Fig. 5.
Fig. 5.

Haverstraw Bay measurements. Locations of surface current measurements at (left to right) three representative times are shown. AROSS data have been averaged onto model grid cells, and only sites of υ component velocity are shown. For reference, the inset shows the water elevation from 1200 to 2400 UTC 15 Oct 2008, with the time of the observations (dark vertical line) and times of other observations (light shading) shown; vertical range is ±0.75 m.

Citation: Journal of Atmospheric and Oceanic Technology 28, 12; 10.1175/JTECH-D-11-00070.1

Measurement error consists of instrumentation error in the raw currents, processing error in the transformation of the surface to the depth average current, remapping error from mapping and averaging observations onto model grid nodes, and errors of representation. The instrumentation error is approximately 0.1 m s−1 and 5° for current speed and direction, respectively, which are values determined by independent calibration of the AROSS-measured surface currents (J. Dugan 2010, personal communication; Piotrowski and Dugan 2002). The processing error is between 0.1 and 0.15 m s−1, as determined by the residual of the surface to the depth average current regression. Remapping errors are believed to be less than 0.01 m s−1 because of the similarity of the observational and numerical model grids. Representation error is caused by signals in the observations resulting from boundary currents or transient eddies that are not resolved in the numerical model; intercomparison of the observed currents with NYHOPS model simulations (which utilizes the known bathymetry of the Hudson River) suggests that the representation error is approximately 0.1 m s−1. It is difficult to make any of these error estimates more precise, and, in fact, the VGCV statistic shown previously suggests that the instrumental error might be smaller, about 6 cm s−1 (cf. Fig. 3). In light of these considerations we adopt an error model consisting of 0.1 m s−1 for speed and 5° for direction. This representation accommodates separate assumed errors for the across- and along-channel components of velocity, which are generally aligned with the model grid.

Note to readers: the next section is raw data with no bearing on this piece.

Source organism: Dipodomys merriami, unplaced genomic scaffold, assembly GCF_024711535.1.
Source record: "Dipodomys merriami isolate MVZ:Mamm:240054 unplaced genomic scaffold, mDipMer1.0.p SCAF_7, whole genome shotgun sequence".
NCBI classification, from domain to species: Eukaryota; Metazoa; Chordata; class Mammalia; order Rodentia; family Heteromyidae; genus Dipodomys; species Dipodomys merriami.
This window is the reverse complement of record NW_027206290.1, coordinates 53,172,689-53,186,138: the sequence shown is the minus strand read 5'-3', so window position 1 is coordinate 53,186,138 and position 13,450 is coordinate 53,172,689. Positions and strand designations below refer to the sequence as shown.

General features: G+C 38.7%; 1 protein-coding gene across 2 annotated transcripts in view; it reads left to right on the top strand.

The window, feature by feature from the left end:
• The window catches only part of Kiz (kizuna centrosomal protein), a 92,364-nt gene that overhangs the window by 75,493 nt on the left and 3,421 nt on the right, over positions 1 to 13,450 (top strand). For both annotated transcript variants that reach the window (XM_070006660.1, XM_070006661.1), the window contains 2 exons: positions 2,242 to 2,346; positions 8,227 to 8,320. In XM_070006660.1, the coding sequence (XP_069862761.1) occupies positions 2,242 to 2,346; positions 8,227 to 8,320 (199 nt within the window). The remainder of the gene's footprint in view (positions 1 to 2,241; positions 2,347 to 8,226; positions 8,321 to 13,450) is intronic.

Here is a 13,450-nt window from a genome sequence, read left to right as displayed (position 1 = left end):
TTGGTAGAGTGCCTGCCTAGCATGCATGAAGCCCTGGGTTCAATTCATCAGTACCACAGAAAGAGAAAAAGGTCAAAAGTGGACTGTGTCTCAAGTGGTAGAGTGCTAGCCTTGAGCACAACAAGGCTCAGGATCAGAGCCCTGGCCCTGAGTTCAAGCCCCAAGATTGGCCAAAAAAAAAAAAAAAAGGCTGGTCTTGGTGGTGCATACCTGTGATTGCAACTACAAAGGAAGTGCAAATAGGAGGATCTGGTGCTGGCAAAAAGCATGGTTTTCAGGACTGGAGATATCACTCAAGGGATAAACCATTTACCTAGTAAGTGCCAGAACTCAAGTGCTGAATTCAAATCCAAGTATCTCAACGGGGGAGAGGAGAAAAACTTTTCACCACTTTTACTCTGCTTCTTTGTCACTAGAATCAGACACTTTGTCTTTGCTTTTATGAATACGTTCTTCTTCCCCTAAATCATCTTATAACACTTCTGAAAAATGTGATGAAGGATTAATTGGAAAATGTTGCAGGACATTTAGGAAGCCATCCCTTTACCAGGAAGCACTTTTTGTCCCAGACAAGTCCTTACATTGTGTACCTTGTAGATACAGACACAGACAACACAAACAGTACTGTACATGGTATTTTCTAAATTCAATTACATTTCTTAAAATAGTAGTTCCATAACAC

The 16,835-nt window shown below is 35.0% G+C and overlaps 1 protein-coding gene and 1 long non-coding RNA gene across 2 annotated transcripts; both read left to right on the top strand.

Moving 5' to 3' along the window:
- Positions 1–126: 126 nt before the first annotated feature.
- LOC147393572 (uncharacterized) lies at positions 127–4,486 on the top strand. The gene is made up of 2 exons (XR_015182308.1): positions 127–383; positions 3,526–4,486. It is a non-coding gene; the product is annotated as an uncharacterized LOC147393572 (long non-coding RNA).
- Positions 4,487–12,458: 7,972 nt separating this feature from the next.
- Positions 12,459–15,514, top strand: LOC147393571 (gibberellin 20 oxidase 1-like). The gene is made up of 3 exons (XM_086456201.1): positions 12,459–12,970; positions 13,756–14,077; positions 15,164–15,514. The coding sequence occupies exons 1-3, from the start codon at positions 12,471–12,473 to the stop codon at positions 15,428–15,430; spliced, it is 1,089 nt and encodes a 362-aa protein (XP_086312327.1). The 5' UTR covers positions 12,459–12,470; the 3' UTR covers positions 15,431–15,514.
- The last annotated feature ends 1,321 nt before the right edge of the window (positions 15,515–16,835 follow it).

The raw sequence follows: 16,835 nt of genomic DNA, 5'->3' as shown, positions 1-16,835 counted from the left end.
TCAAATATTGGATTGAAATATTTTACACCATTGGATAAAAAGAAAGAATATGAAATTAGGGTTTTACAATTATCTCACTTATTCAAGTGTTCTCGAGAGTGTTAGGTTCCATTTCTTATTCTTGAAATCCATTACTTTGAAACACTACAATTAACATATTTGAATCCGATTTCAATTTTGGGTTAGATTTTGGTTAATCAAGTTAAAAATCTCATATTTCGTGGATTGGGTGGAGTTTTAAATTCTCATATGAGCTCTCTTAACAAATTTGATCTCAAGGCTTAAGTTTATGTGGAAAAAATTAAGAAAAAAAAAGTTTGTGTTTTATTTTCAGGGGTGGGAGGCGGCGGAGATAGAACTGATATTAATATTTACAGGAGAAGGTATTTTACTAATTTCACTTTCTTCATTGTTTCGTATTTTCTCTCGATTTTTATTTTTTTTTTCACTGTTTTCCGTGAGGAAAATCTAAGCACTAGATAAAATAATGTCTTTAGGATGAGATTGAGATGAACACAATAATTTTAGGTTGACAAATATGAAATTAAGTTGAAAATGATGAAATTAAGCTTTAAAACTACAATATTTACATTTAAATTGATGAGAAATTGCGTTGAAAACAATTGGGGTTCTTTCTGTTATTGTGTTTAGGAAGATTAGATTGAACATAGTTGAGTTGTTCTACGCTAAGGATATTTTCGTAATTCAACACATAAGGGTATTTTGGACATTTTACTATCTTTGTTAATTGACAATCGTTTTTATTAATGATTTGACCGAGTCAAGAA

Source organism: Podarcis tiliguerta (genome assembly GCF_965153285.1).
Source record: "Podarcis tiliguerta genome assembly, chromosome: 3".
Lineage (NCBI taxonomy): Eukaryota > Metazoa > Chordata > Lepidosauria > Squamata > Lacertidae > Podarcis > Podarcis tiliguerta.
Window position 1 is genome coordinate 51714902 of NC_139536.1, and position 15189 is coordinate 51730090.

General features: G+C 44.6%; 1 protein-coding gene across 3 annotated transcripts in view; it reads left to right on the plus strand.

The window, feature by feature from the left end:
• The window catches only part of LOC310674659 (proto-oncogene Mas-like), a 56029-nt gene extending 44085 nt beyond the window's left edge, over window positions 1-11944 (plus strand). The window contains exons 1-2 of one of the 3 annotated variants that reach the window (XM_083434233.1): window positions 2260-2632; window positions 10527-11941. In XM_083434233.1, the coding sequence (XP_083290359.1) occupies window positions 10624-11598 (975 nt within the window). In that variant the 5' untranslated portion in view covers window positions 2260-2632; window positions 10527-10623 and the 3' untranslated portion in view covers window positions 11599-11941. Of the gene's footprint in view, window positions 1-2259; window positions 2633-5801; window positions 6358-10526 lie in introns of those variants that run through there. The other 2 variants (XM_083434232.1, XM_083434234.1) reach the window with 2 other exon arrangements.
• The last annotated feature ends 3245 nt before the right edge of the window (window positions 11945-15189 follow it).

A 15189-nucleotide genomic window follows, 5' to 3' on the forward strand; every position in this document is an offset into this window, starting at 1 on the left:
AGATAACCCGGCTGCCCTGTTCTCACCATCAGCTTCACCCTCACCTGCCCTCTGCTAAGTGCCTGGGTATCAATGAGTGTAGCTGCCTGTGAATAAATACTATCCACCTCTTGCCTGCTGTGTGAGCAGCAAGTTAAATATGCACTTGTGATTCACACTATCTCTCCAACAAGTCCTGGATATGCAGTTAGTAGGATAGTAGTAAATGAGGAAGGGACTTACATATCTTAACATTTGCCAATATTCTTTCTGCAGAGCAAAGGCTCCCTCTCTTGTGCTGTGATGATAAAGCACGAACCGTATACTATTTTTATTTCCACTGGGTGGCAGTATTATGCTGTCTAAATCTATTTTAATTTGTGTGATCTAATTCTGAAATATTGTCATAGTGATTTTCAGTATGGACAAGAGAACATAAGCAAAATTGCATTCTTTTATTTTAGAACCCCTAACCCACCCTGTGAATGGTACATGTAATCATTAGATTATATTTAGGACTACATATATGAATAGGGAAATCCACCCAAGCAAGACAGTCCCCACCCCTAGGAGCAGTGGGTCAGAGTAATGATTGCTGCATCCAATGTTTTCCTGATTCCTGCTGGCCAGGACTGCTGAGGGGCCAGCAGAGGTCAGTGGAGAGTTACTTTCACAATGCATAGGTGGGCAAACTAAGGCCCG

The first guess for bottom topography H0 and its error covariance CH were discussed in section 3, above. The inversion shown below uses the values Lx = 0.5 km and Ly = 3 km for the CH correlation scales, and ΔH is set with state-dependent formula [Eq. (39)], taking Δ00 = 0 and γ = 0.1, with the latter being comparable to the fractional error in the velocity measurements.

The results of the inversion are summarized in Fig. 6. Because the corrections to the topography are predominantly local to the observation sites, the quantitative comparisons have been restricted to the grid nodes containing velocity measurements. Likewise, the figures display Haverstraw Bay, although the modeled domain extends 270 km, starting from Manhattan Battery, and ending at Troy, New York.

Fig. 6.
Fig. 6.

Haverstraw Bay topography. (a) The known topography Htrue obtained from in situ bathymetric surveys. (b) First-guess topography H0 computed from the AROSS measurements as described in section 3a. (c) Estimated topography Hest obtained after two Picard iterations.

Citation: Journal of Atmospheric and Oceanic Technology 28, 12; 10.1175/JTECH-D-11-00070.1

Figure 6a illustrates the true Haverstraw Bay topography, which contains a single channel that crosses the Bay from east to west, going northward. The depth varies from over 20 m, at the north and south ends of the Bay, to shoals only a few meters deep (truncated at 2 m in the numerical model). The first-guess topography (Fig. 6b) shows a similar structure, but the depth of the channel is reduced between 41°8′ and 41°13′. Also, H0 contains a spurious deep area located east of the true channel at the north end of the Bay. Analysis of the model fields has indicated a phase lag in current between the shoals and deeper areas, and this anomalous pit in the north is due to ill-timed and sparse data over the shoals.

The topography obtained by nonlinear data assimilation is shown in Fig. 6c. It has improved the first-guess significantly in terms of both topographic accuracy, which can be computed since the topography is known here, and in terms of predicted currents. Figure 7 compares the actual and estimated topography at the grid nodes where (u, υ) measurements were obtained. The rms error in the first guess is 3.6 m, which is reduced to 2.5 m in the optimized topography. Residuals in the currents are reduced from rms values of (9, 16) to (7, 10) cm s−1, for the (u, υ) velocity components, with the latter values being comparable to measurement error.

Fig. 7.
Fig. 7.